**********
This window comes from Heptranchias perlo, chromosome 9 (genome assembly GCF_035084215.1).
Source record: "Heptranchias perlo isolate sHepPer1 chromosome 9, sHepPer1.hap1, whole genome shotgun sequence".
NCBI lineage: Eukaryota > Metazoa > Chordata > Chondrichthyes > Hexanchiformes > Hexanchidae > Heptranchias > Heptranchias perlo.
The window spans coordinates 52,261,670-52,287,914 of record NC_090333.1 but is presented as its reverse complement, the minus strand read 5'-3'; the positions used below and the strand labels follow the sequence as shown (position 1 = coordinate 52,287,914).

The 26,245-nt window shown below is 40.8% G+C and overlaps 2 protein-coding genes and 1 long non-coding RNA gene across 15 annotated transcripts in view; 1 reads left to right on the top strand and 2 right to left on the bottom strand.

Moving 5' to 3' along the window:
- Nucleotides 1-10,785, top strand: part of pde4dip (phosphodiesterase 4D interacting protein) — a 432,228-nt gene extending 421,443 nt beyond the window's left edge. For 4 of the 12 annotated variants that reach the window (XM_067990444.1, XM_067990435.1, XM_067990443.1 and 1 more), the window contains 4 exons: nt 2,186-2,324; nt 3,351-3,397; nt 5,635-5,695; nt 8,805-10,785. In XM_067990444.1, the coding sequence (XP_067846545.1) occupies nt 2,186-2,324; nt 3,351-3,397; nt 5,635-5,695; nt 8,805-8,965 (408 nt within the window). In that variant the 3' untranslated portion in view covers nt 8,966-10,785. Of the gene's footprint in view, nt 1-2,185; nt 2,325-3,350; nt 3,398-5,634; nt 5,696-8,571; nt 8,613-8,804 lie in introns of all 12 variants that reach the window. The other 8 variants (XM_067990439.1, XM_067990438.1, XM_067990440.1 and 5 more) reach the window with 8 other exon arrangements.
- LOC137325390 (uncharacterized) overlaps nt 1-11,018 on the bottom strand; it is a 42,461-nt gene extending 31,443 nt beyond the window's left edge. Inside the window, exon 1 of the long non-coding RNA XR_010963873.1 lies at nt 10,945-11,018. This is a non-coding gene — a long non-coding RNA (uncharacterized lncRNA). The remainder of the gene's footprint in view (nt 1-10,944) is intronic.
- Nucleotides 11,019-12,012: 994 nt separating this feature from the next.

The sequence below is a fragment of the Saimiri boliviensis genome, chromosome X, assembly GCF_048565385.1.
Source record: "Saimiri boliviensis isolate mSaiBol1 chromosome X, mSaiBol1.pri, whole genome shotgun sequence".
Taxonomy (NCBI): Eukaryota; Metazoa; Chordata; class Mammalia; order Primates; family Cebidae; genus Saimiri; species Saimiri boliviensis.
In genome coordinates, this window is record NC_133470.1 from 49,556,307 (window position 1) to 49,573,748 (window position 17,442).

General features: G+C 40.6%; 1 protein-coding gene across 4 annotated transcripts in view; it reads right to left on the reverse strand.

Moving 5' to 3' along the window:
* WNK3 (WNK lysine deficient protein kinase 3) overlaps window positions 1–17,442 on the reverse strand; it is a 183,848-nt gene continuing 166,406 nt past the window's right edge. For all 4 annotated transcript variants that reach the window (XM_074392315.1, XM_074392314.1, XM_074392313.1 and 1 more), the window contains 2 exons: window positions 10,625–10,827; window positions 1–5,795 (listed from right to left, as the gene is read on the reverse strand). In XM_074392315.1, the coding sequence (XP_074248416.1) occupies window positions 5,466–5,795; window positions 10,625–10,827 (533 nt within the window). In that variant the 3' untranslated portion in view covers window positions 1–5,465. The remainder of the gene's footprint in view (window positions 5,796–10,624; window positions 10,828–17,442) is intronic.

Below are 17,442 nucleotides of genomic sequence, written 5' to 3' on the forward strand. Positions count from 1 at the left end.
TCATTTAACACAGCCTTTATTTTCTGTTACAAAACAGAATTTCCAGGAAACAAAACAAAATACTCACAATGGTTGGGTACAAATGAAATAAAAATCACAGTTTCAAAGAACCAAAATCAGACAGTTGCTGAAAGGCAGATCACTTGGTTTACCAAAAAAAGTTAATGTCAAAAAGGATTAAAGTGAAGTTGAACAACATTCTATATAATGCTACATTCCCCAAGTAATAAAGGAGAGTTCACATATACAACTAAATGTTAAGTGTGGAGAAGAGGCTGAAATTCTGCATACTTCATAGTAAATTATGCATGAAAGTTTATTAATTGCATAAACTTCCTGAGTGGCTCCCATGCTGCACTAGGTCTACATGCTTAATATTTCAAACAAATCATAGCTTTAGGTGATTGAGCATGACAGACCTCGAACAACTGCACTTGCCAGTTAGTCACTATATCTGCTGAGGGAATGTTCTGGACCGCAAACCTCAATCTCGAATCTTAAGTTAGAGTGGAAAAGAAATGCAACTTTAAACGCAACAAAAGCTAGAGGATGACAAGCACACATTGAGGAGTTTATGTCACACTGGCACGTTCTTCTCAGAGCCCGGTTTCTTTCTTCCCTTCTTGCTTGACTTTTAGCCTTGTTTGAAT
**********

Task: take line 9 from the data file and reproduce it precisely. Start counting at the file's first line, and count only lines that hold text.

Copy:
- Nucleotides 11,019-12,012: 994 nt separating this feature from the next.